This article throws light upon the seven main steps involved in management of Hazardous Waste (HW). The steps are: 1. Identification of Hazardous Waste Generation 2. Data Collection 3. Waste Characterisation 4. Quantification of Hazardous Wastes 5. Identification of Sites for Disposal 6. Conducting EIA 7. Implementing TSDF Programme.
Step # 1. Identification of Hazardous Waste Generation:
Identifying the HW generating industries is the first step. The HWs are classified under 18 categories and this information may be used to screen the wastes generated and classifying them as HWs. However, there are few observations that there is a probability of occurrence of wastes in more than one category; and the above classification system does not give any information to understand the toxic characteristics of HW.
Few suggestions are also given to improve the classification system. The data available with the State Industrial Development Corporation (IDC), District Industries Centre (DIC), State Pollution Control Boards etc. may be utilised to identify the industries with a potential for HW generation.
Step # 2. Data Collection:
After identifying the HW generating sources, the inventory of the data pertaining to HW generation can be developed by conducting surveys through specially prepared questionnaires to each of the identified sources. This should be followed by field visits for data verification.
It is essential that, the data that is obtained from the above option is verified from secondary data (either published data or available for another industry producing similar products). FIW generation rates estimated from plant capacity in Indian industries are available in literature. This will help in identifying any misappropriate data and correcting in the database.
Step # 3. Waste Characterisation:
The HW that is generated from the study region should be characterised. For this purpose, it is advisable that the samples may be collected from the waste generation source and analysed in the laboratory. Literature data may be used in the absence of primary data.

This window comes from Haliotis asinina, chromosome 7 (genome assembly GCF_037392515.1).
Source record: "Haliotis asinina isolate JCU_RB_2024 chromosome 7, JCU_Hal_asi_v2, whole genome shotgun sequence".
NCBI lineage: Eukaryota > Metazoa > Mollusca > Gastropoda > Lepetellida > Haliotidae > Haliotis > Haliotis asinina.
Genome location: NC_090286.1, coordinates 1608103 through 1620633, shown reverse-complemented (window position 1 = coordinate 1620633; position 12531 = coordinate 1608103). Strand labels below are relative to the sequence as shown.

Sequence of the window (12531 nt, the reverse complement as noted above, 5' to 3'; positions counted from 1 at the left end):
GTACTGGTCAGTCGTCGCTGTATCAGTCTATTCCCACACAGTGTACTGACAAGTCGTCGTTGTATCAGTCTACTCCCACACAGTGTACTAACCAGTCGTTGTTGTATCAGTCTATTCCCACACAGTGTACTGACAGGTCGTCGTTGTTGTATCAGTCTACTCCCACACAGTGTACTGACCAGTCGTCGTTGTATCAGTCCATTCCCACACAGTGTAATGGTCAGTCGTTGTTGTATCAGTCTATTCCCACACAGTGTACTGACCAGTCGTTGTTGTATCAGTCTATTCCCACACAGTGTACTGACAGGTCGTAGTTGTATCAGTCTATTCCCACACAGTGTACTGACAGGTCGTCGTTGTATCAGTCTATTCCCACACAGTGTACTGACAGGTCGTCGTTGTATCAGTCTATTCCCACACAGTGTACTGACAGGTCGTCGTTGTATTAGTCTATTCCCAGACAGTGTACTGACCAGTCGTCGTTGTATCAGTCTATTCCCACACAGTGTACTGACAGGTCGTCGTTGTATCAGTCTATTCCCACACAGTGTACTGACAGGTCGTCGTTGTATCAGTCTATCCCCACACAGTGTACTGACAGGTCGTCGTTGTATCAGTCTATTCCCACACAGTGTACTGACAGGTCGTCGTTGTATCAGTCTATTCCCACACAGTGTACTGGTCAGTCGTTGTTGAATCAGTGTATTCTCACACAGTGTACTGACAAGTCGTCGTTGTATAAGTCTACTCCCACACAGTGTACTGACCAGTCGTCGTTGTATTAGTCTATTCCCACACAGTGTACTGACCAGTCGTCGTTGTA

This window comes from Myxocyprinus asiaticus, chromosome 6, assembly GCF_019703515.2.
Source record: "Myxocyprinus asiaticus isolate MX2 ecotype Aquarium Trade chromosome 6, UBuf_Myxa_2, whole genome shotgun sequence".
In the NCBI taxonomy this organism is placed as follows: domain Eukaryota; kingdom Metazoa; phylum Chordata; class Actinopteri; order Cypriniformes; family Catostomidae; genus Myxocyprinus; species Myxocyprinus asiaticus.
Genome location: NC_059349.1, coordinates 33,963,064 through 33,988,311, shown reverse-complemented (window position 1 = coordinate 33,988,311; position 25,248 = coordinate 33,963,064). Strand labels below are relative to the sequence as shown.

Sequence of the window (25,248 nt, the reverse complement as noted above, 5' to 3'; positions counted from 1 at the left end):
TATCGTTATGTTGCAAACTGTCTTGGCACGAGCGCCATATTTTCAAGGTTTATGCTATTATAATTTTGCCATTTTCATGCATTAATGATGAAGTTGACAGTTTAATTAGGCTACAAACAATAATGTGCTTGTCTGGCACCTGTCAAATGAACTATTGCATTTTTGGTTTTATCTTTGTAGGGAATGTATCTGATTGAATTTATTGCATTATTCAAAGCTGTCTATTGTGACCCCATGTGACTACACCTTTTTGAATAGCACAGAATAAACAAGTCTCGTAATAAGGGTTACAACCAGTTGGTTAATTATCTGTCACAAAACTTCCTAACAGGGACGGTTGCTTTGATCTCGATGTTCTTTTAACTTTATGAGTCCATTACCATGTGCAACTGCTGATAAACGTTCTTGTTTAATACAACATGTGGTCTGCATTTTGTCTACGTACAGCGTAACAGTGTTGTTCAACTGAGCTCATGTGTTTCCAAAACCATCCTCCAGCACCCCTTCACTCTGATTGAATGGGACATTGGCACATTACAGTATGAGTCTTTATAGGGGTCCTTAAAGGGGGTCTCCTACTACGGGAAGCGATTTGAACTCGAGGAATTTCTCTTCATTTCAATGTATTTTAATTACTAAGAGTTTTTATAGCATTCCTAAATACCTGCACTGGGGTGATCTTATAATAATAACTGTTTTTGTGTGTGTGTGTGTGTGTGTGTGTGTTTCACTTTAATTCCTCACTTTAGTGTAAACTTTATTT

Step # 4. Quantification of Hazardous Wastes:
The HWs are quantified based on their individual characteristics. The several options of compatibility of wastes with different characteristics should be studied and segregated. The quantity of HWs will be expressed in terms of each category for disposal (e.g. Recyclable, Incinerable, or Disposable etc.). The wastes that are recyclable are used/waste oil, lead wastes, zinc wastes.
Step # 5. Identification of Sites for Disposal:
After quantifying the HW, and assessing the probable area requirements for its treatment, storage and disposal, the sites are to be identified. For this purpose, toposheets/or remote sensing images of the study region may be used.
The sites are to be physically verified in the field and to draw observations pertaining to the four different types of attributes (viz., Receptor related, Pathway related, Waste characteristics related, and Waste management practices related) available for ranking the sites.
The site with a minimum score out of the available sites for ranking should be chosen as the site for establishing TSDF Physical models are available in literature that give accurate results than the approximate methods available in Guidelines (1991) for ranking the sites for TSDF.
Step # 6. Conducting EIA:
The Environmental Impact Assessment (EIA) should be conducted in the site identified in the above step. The impacts from the project should be identified and public acceptance should be obtained for clearing the site for TSDF. Of the available options for impact prediction, Matrix method gives a better approximation of results as it focuses on cause-condition-effect relationship of the attributes involved in the activity.
Step # 7. Implementing TSDF Programme:
The TSDF programme should be implemented at the final designated site. The site should contain adequate provisions for storage, treatment (Stabilisation, Incineration etc.) and final disposal. Layouts for collecting the HW from the waste generation sources should be planned.
The site should have the laboratory facilities to monitor the function of TSDF from time to time. Landfill is the final disposal option in TSDF. The leachate that has percolated should be treated in Effluent Treatment Plant (ETP) before disposal. Monitoring of ambient environmental qualities and TSDF performance should be done regularly during the post-closure period of landfill (30 years).